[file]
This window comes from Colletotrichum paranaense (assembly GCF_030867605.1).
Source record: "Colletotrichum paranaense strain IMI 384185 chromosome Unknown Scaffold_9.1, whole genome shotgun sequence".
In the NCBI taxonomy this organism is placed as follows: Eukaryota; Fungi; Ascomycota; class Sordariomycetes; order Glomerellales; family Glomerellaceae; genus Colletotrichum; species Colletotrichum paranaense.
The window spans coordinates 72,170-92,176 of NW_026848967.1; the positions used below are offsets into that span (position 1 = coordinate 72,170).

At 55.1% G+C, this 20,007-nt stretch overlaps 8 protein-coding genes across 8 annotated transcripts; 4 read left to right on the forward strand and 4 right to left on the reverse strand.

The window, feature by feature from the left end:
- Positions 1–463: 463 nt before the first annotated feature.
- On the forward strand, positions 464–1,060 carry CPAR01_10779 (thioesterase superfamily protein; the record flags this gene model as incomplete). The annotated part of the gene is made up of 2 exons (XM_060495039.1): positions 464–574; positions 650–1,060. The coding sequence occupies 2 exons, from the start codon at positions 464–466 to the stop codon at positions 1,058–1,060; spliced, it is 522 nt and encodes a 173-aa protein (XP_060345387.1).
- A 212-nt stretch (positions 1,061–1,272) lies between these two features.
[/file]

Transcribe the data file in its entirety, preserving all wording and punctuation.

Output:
This window comes from Colletotrichum paranaense (assembly GCF_030867605.1).
Source record: "Colletotrichum paranaense strain IMI 384185 chromosome Unknown Scaffold_9.1, whole genome shotgun sequence".
In the NCBI taxonomy this organism is placed as follows: Eukaryota; Fungi; Ascomycota; class Sordariomycetes; order Glomerellales; family Glomerellaceae; genus Colletotrichum; species Colletotrichum paranaense.
The window spans coordinates 72,170-92,176 of NW_026848967.1; the positions used below are offsets into that span (position 1 = coordinate 72,170).

At 55.1% G+C, this 20,007-nt stretch overlaps 8 protein-coding genes across 8 annotated transcripts; 4 read left to right on the forward strand and 4 right to left on the reverse strand.

The window, feature by feature from the left end:
- Positions 1–463: 463 nt before the first annotated feature.
- On the forward strand, positions 464–1,060 carry CPAR01_10779 (thioesterase superfamily protein; the record flags this gene model as incomplete). The annotated part of the gene is made up of 2 exons (XM_060495039.1): positions 464–574; positions 650–1,060. The coding sequence occupies 2 exons, from the start codon at positions 464–466 to the stop codon at positions 1,058–1,060; spliced, it is 522 nt and encodes a 173-aa protein (XP_060345387.1).
- A 212-nt stretch (positions 1,061–1,272) lies between these two features.